The processes governing horizontal resolution sensitivity in a climate model
- Cite this article as:
- Pope, V. & Stratton, R. Climate Dynamics (2002) 19: 211. doi:10.1007/s00382-001-0222-8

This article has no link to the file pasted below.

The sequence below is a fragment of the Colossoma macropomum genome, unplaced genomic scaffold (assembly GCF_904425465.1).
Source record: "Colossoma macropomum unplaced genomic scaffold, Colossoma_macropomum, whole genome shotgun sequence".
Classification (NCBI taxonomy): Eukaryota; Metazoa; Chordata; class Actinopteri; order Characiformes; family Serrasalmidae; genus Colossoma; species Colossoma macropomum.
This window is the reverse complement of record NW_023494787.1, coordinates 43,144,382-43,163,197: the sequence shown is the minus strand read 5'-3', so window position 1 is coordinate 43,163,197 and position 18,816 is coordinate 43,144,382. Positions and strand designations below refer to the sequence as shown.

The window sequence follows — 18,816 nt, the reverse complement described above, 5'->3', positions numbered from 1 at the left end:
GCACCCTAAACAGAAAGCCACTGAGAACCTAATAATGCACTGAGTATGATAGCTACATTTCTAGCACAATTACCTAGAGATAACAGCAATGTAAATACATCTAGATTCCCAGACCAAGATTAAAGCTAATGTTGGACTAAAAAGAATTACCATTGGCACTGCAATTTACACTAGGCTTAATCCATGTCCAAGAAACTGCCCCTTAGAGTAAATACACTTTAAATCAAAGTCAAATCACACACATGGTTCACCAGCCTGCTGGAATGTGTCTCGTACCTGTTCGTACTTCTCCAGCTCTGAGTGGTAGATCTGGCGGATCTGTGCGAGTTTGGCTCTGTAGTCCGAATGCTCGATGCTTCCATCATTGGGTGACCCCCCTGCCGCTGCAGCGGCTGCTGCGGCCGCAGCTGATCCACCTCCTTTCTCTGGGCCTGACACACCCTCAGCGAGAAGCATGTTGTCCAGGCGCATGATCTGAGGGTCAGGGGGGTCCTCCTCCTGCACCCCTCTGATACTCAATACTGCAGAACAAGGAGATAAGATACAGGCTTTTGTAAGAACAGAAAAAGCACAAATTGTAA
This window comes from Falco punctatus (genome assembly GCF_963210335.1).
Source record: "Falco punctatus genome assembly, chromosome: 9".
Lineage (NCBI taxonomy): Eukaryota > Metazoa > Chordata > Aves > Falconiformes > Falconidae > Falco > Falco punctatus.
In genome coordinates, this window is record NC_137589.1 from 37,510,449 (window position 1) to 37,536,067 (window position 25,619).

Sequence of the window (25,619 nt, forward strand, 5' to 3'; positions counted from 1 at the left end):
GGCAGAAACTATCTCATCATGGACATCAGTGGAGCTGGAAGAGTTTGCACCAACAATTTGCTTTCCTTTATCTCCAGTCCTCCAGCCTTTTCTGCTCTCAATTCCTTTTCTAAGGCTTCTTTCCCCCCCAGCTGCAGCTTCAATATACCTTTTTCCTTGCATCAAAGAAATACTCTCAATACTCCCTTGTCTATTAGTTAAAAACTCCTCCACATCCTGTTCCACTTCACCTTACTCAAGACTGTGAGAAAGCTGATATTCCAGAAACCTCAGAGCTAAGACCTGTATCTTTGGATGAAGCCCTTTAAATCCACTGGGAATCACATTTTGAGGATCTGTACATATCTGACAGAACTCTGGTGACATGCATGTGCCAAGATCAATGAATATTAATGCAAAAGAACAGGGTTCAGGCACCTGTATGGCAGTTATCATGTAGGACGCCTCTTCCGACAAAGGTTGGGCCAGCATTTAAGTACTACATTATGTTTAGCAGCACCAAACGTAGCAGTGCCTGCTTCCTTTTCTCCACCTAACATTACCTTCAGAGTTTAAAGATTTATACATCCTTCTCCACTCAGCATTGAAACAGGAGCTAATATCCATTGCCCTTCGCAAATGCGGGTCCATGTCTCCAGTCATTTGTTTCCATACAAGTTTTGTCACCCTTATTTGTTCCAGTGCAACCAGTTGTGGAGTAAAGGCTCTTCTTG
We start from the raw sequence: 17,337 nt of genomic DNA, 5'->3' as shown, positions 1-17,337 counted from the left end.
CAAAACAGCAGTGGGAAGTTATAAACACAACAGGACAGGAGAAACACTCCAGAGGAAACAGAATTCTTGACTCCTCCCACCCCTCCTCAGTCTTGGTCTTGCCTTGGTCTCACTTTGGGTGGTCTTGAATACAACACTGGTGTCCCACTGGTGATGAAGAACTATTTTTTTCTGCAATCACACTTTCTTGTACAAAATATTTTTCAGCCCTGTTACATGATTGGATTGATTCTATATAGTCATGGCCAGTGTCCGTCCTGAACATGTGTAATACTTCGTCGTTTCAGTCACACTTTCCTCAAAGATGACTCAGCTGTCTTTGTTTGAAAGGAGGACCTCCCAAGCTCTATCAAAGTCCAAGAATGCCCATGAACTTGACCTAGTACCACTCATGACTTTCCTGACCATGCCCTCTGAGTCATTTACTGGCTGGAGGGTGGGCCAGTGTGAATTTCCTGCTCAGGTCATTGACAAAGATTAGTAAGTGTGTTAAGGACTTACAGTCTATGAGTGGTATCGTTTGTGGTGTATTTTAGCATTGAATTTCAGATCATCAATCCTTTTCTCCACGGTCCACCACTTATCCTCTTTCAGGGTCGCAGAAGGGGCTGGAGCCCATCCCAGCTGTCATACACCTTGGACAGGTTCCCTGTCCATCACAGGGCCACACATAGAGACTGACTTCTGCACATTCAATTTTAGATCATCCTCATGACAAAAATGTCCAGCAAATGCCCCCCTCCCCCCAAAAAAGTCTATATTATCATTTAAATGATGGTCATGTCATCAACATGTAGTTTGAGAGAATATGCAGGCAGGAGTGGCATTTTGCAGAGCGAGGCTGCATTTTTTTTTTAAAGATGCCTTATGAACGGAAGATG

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One of the questions that climate modellers should address is whether their models have sufficient spatial resolution to resolve the physical processes affecting climate. This study addresses this question using the Hadley Centre climate model, HadAM3 (Hadley Centre Atmospheric climate Model version 3, the climate version of the Met Office's Unified Model). The model is run in AMIP2 (Atmospheric Model Intercomparison Project number 2) mode at four resolutions ranging from N48 (2.5° × 3.75°) to N144 (0.833° × 1.25°). The convergence of the model on increasing resolution is evaluated, and the processes leading to resolution sensitivity are investigated in some detail. A parallel set of four dynamical core integrations give an indication of the sensitivity of the dynamics with simple physical parametrization feedback. Increments from individual parametrization schemes during short 'spin-up' integrations with full physics are used to diagnose the sensitivity of individual schemes. The dependency of the results on particular details of the model are also investigated to see how general the results are. Model biases are reduced when resolution is increased. In particular, the troposphere warms, the jets shift polewards, mean sea level pressure over the poles falls, and transient vertical velocity and eddy kinetic energy increase. Some features of the model converge while a number of significant features do not. Non-linearity in both the hydrological cycle and the dynamics play an important role in the lack of convergence.